From Newsday, and my first Broadway review ever:
At one point early in "The Pirate Queen," most of the 42 cast members stand onstage braced for battle, the Irish soldiers facing their British counterparts. It seems the audience is about to be treated to a rousing, "300"-style fight to the death.
But a few seconds later, the stage is almost blank. A few scattered soldiers run this way and that. Some jump in the air like a child imitating a ballet dancer, while others swing swords at them, missing by several feet.
Such avoidance of real emotion is typical of "The Pirate Queen," the new musical at the Hilton Theatre that, at times, goes out of its way to be dramatically inert.
The show staggered into town with the kind of unfavorable buzz that makes critics feel like Barry Bonds preparing to face Roger Clemens' grandma.
"The Pirate Queen" isn't an embarrassment like "Dance of the Vampires" or a vanity project like "In My Life." It just feels a little sad, as if a lot of people put a lot of time into something that's simply lifeless. It makes one think: Turkeys aren't funny anymore.
"The Pirate Queen" tells the story of Grace O'Malley, a 16th-century pirate who leads an Irish rebellion against the British, led by Queen Elizabeth I. Grace does this despite being - as everyone keeps reminding us - a woman.
She's the kind of feminist who makes Susan B. Anthony look like Larry Flynt. Right after giving birth, she drags herself out of bed and crawls across the battlefield to stab a British soldier.
The show boasts the songwriting team of Alain Boublil and Claude-Michel Schonberg of "Les Misérables" and "Miss Saigon" fame. But "Les Miz," despite being a period mega-musical, continually surprises the audience as its characters confront true-to-life moral dilemmas and make inspiring choices.
"The Pirate Queen" is based on a true story but does a poor job of proving it. The characters seem to do things not because they want to, but because the script tells them to.
For instance, at one point Grace's father wants his clan to unite with another clan, so apparently Grace has to marry the other chieftain's son. No character onstage seems thrilled about this. Grace's real true love hangs around just in case. Even her father says the marriage's first three years are just a trial period.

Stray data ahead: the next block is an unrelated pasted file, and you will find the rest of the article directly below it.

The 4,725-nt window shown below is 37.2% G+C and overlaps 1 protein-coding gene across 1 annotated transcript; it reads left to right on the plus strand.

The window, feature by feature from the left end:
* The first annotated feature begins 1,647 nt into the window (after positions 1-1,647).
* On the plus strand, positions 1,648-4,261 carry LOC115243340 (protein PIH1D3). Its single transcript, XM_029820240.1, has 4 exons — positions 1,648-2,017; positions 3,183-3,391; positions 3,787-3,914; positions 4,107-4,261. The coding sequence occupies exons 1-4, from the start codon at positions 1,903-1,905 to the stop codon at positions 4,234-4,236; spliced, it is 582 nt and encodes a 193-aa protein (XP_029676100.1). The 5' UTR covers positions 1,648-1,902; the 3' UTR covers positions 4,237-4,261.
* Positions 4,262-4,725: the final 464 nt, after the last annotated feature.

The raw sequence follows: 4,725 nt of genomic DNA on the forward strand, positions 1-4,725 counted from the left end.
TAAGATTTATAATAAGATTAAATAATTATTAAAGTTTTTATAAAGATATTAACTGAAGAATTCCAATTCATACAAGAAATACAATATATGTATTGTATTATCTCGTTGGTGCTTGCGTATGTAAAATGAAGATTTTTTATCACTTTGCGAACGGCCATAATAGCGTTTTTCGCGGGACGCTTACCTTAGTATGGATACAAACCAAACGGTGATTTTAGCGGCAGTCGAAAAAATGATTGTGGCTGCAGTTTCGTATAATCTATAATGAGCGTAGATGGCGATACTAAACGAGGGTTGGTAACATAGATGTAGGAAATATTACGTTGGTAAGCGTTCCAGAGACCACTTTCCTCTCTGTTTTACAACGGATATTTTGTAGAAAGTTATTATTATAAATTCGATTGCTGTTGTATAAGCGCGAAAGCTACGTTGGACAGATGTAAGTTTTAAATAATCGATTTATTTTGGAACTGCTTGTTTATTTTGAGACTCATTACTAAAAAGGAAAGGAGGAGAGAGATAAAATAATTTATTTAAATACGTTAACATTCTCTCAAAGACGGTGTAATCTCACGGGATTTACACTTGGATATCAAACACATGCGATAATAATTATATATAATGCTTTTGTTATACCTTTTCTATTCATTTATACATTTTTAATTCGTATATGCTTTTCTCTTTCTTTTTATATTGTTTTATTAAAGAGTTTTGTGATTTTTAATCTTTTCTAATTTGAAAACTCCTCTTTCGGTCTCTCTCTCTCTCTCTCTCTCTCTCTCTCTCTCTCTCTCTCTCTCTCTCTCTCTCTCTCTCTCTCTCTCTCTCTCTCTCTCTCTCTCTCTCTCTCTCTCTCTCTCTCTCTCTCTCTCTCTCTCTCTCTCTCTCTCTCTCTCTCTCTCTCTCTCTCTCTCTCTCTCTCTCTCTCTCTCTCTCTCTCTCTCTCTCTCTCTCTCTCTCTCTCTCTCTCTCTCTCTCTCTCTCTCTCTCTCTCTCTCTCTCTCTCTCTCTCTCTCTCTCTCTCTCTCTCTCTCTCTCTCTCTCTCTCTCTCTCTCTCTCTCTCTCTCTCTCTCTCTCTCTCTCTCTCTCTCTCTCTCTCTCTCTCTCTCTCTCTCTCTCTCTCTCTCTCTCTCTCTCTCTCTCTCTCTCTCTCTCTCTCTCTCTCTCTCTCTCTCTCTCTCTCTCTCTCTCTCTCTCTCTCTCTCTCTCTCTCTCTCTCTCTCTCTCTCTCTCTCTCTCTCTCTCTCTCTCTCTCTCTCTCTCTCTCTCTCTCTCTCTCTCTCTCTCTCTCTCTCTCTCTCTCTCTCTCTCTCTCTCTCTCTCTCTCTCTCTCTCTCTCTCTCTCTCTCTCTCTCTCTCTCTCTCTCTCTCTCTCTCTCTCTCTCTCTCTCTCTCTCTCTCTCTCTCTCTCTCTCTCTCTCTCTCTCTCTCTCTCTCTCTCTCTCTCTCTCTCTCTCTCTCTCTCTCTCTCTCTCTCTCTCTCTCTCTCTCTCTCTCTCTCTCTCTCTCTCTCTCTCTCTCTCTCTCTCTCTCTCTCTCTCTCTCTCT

A couple of scenes later, Grace's new husband stumbles home from a night of partying. She boldly declares, "This is no marriage." What did you expect it to be? Lucy and Ricky Ricardo?
Fans will recognize Schonberg's music - the opening song evokes "Do You Hear the People Sing?" from "Les Miz" - with slight Irish inflections expressed primarily via the orchestrations' pipes and whistles. The lyrics are infuriatingly predictable, as phrases like "seize the day, this is it" simply wash over us, meaning nothing.
At the performance I attended, Stephanie J. Block, playing Grace, was replaced early in the first act by Kathy Voytko, whose lovely voice bloomed during a few tranquil second act moments. Hadley Fraser has an enjoyable tenor in the role of Tiernan, Grace's true love (though the writers fail to make their love convincing).
The show finds a couple invigorating moments of Irish dancing - after all, its producers created "Riverdance."
The idea of an adventure musical about a female pirate hero whose feminist ideals create an unlikely bond with her enemy doesn't seem so horrible. But whatever alchemy made "Les Miz" so magical simply doesn't exist here.
THE PIRATE QUEEN. Music by Claude-Michel Sch"nberg; lyrics by Alain Boublil, Richard Maltby Jr. and John Dempsey; book by Boublil, Schonberg and Maltby. Directed by Frank Galati, musical staging by Graciela Daniele. Hilton Theatre, 213 W. 42nd St., Manhattan. Tickets $51.25-$111.25. Call 212-307-4100. Seen at Wednesday night preview.